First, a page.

Permanent NFT Storage on the Arweave Network

The difference between NFT storage and ownership, and Arweave’s blockweave solution to truly permanent storage.

NFTs today rely on metadata and referenced content that is not always guaranteed to live on mediums that will persist forever. Arweave’s blockweave architecture ensures absolute permanent storage, enabling NFTs minted elsewhere or natively to achieve true, trustless immutability.

In Web2, there are two primary issues facing the management of content: ownership and storage. Combined, these two problems have created an internet experience dictated by ad models, insufficient individual monetization, and fragile user experiences.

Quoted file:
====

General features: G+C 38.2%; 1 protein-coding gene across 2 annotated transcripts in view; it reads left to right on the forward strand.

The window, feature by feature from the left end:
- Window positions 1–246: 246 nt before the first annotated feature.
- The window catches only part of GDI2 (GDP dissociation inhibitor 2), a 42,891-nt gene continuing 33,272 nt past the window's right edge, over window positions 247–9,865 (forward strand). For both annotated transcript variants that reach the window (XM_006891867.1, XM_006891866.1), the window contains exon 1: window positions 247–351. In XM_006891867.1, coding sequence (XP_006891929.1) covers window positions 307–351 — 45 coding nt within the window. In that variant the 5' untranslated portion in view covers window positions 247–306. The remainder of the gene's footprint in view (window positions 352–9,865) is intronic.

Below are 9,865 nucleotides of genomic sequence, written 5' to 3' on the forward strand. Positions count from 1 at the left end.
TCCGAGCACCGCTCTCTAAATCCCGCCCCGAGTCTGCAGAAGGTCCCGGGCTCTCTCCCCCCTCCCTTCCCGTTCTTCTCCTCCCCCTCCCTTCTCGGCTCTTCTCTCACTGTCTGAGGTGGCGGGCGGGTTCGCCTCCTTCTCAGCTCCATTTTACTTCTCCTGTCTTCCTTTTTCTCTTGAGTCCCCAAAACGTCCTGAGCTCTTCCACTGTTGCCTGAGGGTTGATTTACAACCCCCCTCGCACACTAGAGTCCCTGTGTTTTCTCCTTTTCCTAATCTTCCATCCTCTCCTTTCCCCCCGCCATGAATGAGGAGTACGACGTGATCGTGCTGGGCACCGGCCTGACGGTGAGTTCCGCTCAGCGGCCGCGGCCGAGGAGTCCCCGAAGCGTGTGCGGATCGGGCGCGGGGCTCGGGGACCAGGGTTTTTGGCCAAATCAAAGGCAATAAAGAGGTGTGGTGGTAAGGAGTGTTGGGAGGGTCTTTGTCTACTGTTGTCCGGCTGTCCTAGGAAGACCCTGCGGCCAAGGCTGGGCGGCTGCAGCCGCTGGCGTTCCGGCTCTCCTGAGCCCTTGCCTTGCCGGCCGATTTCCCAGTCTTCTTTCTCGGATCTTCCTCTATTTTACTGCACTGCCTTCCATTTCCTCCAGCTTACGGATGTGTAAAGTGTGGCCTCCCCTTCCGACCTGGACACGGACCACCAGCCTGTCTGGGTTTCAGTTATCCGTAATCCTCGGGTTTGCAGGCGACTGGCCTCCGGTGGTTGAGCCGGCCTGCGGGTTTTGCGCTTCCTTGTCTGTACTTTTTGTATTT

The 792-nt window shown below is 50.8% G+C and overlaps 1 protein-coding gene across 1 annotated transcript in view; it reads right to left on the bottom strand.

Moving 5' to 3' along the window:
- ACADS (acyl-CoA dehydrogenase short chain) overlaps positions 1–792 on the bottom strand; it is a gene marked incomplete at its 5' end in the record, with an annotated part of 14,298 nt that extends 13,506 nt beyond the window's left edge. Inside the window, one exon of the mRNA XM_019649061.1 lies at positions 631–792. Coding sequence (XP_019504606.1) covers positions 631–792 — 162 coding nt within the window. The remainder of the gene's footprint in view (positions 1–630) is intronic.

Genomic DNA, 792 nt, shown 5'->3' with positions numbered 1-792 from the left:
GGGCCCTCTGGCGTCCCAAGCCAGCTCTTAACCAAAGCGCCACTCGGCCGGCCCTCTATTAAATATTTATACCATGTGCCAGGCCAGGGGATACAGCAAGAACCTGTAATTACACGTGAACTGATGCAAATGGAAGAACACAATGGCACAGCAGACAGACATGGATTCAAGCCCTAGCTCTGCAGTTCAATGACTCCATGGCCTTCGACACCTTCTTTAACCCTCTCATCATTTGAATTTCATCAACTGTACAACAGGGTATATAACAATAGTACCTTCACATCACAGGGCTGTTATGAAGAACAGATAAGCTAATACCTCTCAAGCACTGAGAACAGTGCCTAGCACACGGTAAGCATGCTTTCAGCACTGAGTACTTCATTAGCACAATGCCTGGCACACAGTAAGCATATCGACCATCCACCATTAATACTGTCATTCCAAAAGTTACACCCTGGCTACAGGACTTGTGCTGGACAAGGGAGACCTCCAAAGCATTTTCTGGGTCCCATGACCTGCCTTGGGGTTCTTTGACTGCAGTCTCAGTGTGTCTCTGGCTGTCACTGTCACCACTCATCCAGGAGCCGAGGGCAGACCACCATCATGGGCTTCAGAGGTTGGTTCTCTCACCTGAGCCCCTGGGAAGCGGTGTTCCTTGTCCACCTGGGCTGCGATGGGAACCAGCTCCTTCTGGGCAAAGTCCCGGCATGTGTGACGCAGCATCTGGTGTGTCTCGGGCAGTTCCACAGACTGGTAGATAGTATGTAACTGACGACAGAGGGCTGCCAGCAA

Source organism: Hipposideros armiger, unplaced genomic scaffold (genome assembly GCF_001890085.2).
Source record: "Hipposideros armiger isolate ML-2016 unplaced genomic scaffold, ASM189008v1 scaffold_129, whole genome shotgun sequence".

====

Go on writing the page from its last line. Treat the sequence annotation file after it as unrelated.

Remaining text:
Ownership. The internet today does a poor job of establishing ownership or provenance of content online. Content is too easily replicated across multiple sites and servers without a scalable or consistent way for its original creator(s) to manage it. Often, content is most easily shared through centralized entities like Facebook. By virtue of keeping this content on their servers, Facebook effectively owns it. Anything created on, uploaded to, sent through, or monetized on a centralized platform is, at the end of the day, out of the hands of the creator. It can voluntarily or involuntarily shut off services, shut out creators, or shut down entirely. This tenuous content architecture has rendered it difficult for online creators to attach value to their work without relying on intermediary platforms to dictate scarcity and legitimacy.